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Tokyo sees rapid rise in COVID-19 infections ahead of 4th state of emergency

Tokyo Gov. Yuriko Koike is seen attending the metropolitan government's monitoring meeting at the Tokyo Metropolitan Government building on July 8, 2021. (Mainichi/Shinji Kurokawa)

TOKYO -- As Japan's capital is seeing a rapid increase in coronavirus infections ahead of the fourth state of emergency to be implemented between July 12 and Aug. 22, Tokyo Gov. Yuriko Koike emphasized a policy to make an all-out effort to curb the spread of infections during the metropolitan government's monitoring meeting on July 8, saying, "This is a very important phase."

    The central government decided on July 8 to declare the fourth state of emergency for Tokyo, during which countermeasures against the virus, including requests for restaurants to halt serving alcohol, will be taken.

    According to the Tokyo Metropolitan Government, the average number of daily infections in the capital between July 1 and 7 was 625.4, rising by 124% from the previous week at 502.7. People in their 20s and 30s accounted for about 50% of infections, indicating how COVID-19 is spreading among the young. Broken down by infection route, "workplace" rose to 18.4% -- 3.7 percentage points up from the previous week.

    The number of patients with serious symptoms increased to 62 from 47 in the previous week. Of the 62 people, 37% were in their 50s. There have also been reports of serious cases among those in their 20s to 40s, signifying people in working generations who have not been vaccinated are getting infected and their symptoms are becoming serious, while vaccinations among elderly people are proceeding.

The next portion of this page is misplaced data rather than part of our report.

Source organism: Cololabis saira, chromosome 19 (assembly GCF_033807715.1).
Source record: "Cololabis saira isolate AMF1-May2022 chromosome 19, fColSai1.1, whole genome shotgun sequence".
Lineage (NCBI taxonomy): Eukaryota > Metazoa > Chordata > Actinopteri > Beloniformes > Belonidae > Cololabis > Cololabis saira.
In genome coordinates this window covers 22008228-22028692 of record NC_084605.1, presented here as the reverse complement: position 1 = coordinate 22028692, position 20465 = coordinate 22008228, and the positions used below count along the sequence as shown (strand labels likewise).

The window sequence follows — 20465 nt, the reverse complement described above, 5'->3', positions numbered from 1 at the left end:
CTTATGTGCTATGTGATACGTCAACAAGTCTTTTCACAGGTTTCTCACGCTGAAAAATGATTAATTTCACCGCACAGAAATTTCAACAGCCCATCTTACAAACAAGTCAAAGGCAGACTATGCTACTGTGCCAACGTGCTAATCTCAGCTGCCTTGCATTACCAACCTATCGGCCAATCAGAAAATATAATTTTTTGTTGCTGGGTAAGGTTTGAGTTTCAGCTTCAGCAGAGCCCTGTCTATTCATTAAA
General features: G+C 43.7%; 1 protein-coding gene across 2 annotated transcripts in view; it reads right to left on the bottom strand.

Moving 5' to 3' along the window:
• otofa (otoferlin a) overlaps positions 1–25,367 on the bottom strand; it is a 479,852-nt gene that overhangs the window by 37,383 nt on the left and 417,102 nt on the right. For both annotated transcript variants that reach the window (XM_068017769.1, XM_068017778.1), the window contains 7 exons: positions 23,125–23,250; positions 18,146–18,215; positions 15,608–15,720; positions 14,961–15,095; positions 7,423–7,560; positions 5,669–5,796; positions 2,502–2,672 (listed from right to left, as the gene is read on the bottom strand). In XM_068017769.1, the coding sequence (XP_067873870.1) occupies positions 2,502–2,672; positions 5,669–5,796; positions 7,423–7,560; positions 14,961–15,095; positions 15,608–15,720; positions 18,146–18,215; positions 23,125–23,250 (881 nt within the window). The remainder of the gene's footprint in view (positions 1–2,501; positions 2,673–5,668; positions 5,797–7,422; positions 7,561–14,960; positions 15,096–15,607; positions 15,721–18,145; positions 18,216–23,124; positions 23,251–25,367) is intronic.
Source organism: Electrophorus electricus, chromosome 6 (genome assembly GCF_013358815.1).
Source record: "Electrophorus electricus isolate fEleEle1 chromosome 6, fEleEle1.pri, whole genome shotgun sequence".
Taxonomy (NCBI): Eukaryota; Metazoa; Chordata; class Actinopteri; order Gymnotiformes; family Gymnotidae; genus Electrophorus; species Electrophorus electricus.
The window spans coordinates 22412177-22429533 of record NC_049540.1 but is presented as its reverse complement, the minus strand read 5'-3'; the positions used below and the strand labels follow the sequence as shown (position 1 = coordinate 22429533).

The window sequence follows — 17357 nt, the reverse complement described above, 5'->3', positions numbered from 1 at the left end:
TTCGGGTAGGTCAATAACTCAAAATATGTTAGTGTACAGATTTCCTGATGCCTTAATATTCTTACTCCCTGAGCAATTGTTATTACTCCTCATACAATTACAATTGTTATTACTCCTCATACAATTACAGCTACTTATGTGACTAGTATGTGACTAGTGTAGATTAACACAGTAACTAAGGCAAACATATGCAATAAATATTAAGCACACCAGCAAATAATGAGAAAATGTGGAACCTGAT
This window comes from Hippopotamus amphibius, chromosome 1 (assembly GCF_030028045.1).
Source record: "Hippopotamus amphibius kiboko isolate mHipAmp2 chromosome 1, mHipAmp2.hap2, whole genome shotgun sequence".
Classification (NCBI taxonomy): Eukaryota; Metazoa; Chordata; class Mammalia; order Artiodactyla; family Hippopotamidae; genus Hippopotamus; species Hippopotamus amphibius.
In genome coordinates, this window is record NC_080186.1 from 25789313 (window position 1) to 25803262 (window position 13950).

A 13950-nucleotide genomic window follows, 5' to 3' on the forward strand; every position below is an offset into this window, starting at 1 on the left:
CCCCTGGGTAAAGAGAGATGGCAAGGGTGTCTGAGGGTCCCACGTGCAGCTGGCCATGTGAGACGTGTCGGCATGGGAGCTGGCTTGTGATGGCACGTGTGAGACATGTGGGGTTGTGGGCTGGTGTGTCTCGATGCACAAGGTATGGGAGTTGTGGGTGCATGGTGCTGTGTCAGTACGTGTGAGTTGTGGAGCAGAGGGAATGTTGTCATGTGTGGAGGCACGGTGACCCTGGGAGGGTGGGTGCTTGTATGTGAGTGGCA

During the monitoring meeting, it was also reported that detection of the L452R virus variant -- also known as the Delta strain -- that originates in India and is said to be highly contagious, surpassed 10% in screening tests by the metropolitan government. As the N501Y variant rapidly spread after exceeding 10% during the "fourth wave" of infections this past spring, the Delta strain's future trends are alarming.

    Norio Omagari, head of the National Center for Global Health and Medicine's Disease Control and Prevention Center, pointed out: "As the increasing rate of people testing positive remains high, infections are spreading again. If the growth rate further rises due to the effects of the increasing flow of people and the virus variants, the risk that infections will spread more rapidly than the third wave will rise."

    "The infection situation in Tokyo is harsh," Gov. Koike said. "By sharing a sense of crisis with the central government, the metropolitan government will also make decisions to take viable and stronger measures."

    (Japanese original by Shinji Kurokawa, Tokyo City News Department)

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